As recounted in previous Public Affairs articles, medical assistants have risen to the occasion during the COVID-19 pandemic by undertaking expanded duties such as nasopharyngeal swabbing, COVID-19 vaccinations, and telehealth functions. Medical assistants have shown themselves to be brave and self-sacrificing professionals who truly are dedicated to protecting and restoring the health of all Americans.

Medical assistants have been given opportunities to join with other health professionals in combatting the pandemic because of favorable federal and state legisla­tion, executive orders, and official rules and interpretations by federal agencies such as the Centers for Disease Control and Prevention (CDC) and the Centers for Medicare & Medicaid Services (CMS). These devel­opments have been chronicled accurately and quickly on the “State Scope of Practice Laws” section of the American Association of Medical Assistants® (AAMA) website, via my blog, Legal Eye: On Medical Assisting, and in CMA Today. The AAMA Board of Trustees, state society leaders, and I, with other AAMA staff, have worked together to not only protect medical assistants’ scope of practice but also interpret and clarify how state laws permit medical assistants to assume their rightful front-and-center roles in the response to COVID-19.

State governments have continued to function during the pandemic, often through remote legislative committee hearings. State legislators have considered bills that have a lasting impact extending well beyond the pandemic. Two of the most noteworthy of these bills are the following examples from Maryland and Washington. These pieces of legislation will have precedential weight and influence on future medical assisting laws.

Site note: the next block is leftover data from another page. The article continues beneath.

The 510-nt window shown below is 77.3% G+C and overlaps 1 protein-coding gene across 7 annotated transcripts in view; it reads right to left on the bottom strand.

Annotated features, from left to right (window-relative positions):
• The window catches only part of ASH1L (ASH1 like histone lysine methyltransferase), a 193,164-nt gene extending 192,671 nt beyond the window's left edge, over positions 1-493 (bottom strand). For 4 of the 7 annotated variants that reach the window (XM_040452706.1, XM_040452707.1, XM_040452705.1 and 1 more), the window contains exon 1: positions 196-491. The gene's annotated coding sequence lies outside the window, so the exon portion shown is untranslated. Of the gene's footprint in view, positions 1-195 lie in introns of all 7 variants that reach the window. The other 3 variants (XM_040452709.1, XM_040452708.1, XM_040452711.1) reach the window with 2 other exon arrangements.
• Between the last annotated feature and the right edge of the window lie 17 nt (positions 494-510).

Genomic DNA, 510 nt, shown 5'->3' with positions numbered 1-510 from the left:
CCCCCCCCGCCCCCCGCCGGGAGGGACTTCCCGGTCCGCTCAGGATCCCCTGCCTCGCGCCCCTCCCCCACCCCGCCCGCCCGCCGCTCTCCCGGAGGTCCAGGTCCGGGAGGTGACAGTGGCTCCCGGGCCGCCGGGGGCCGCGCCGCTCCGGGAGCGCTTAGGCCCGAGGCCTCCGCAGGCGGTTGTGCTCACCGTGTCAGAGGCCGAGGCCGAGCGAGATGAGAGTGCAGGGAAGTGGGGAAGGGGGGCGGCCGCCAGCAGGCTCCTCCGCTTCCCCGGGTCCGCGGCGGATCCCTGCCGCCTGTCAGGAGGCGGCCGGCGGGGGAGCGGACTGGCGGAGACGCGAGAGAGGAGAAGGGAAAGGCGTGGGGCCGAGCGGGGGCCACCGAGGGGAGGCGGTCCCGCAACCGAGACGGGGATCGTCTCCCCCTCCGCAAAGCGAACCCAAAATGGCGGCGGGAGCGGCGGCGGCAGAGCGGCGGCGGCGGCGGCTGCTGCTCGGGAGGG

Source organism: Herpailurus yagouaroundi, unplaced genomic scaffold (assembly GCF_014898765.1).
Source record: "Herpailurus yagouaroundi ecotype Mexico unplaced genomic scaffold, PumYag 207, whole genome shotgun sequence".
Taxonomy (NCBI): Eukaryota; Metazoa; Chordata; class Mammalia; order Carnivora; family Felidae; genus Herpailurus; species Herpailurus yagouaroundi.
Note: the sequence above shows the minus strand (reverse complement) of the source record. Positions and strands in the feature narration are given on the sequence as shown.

Maryland Bill: Delegation to Medical Assistants

This Maryland bill was needed because the Maryland Nurse Practice Act did not give the Maryland Board of Nursing unambiguous authority to issue regulations that would permit advanced practice registered nurses (APRNs) such as nurse practitioners to assign to competent medical assistants the administration of certain types of injections. The following is an excerpt from the February 2021 written testimony on the bill submitted by the AAMA and the Maryland Society of Medical Assistants:

This testimony is being submitted on behalf of the [AAMA], the national professional society representing over 80,000 members and CMAs (AAMA), and the Maryland Society of Medical Assistants, an affiliated state society of the AAMA, regarding 2021 Maryland House Bill 95 and Senate Bill 476. … This legislation would require the Maryland Board of Nursing to promulgate regulations clarifying APRN delegation to unlicensed assistants (which would include medical assistants).

The AAMA and the Maryland Society of Medical Assistants urge the enactment of this legislation because permitting APRNs to delegate to competent unlicensed assis­tants a reasonable set of tasks (performed under APRN authority and supervision) would increase the availability of health care services for the people of Maryland without decreasing the quality of such services.